Ask your doctor when it’s safe to eat solid meals. It will take some time for your intestines and gut bacteria to digest food as normal. While you recover, your colon may also have trouble absorbing water. Make sure to drink 8-10 glasses of water or other fluid a day.

You might have:

To give your gut a rest, your doctor may have you follow a low-residue diet for about 4-6 weeks. This will make you have smaller bowel movements and go less often. It cuts out most fiber as well as some dairy. Some “low-residue” foods include:

  • Applesauce
  • Bananas
  • Bread or toast
  • Peanut butter
  • Yogurt
  • Potatoes
  • White rice
  • Cheese
  • Pasta
  • Tofu or meat that is easy to eat

Some foods you should avoid include:

  • Processed meat like hot dogs or sausage
  • Nuts
  • Beans, peas, lentils, and legumes


If the entire colon and rectum are removed, ulcerative colitis is cured. This should put an end to the diarrhea, abdominal pain, anemia, and other symptoms.

In addition, this surgery prevents colon cancer. Overall, an estimated 5% of ulcerative colitis patients will get cancer. Removing the colon cancer threat is especially significant for people who have ulcerative colitis that affects the entire colon. In these cases, as opposed to cases of ulcerative colitis that affect only the lower colon and the rectum, the cancer risk without surgery could be up to 32 times the normal rate.

Complications from ileoanal anastomosis may include:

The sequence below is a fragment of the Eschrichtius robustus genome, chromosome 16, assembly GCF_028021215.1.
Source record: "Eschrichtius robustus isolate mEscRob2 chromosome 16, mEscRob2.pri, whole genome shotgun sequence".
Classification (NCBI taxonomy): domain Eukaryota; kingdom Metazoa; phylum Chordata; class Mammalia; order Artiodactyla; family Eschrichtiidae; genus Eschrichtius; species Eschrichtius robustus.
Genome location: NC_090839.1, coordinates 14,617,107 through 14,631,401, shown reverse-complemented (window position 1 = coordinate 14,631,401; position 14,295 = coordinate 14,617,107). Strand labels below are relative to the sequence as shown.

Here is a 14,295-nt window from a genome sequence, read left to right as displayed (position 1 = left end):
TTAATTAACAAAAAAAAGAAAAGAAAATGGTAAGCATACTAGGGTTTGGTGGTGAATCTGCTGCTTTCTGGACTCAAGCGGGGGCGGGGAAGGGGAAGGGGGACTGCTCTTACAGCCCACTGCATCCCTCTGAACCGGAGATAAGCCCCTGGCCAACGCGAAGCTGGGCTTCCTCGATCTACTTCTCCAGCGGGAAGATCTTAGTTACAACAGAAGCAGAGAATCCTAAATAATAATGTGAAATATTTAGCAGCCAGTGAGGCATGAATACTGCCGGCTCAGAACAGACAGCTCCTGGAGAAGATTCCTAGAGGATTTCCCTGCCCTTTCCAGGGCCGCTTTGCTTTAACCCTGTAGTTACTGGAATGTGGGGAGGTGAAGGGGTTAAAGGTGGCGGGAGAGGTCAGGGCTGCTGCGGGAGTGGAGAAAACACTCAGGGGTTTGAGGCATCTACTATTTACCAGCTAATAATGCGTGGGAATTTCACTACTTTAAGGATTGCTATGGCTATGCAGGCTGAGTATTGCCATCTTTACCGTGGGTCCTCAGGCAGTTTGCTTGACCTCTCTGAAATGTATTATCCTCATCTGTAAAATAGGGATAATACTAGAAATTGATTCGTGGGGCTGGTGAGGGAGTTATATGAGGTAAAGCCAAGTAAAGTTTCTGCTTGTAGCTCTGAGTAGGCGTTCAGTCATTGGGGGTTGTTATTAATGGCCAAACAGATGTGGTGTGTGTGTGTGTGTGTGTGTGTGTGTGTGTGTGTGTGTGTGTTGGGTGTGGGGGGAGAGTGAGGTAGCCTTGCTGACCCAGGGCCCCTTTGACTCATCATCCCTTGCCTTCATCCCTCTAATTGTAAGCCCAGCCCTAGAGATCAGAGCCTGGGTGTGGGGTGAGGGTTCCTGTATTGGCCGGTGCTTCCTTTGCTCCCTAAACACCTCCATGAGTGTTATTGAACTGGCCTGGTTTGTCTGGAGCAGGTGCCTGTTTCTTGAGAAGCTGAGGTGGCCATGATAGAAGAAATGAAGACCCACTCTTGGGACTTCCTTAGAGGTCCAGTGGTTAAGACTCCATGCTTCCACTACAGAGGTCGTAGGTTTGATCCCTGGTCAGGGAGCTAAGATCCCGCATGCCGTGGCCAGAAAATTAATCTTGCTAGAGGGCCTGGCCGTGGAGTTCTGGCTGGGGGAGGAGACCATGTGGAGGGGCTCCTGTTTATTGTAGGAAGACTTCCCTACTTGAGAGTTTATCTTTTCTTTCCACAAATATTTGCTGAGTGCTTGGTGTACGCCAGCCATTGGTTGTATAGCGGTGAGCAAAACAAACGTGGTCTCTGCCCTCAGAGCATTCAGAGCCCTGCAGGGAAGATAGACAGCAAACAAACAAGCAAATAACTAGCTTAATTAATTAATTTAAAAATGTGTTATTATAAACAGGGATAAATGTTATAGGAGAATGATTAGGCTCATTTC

• More frequent and more watery bowel movements
  • Inflammation of the pouch (pouchitis)
  • Blockage of the intestine (bowel obstruction) from internal scar tissue, called adhesions, caused by surgery
  • Pouch failure, which happens within 5 years in about four out of every 100 patients with IPAA

If your pouch fails, you’ll need a permanent ileostomy.

A hemicolectomy has some of the same risks as other surgeries. Your doctor will give you anesthesia to put you to sleep. It’s safe for most people, but you could have a reaction that makes you feel sick for a few days. It’s rare, but some people may feel confused for a week or so.

You could also get blood clots in your legs or lungs. To lessen the chances of this, a doctor or nurse will get you to walk around every hour or so in your hospital room.

Other possible problems include:


Your doctor will want to see how you are doing after surgery. Talk to them about when you should come back. They may want you to visit within a couple of weeks. But your checkup schedule could be different, depending on why you needed the procedure.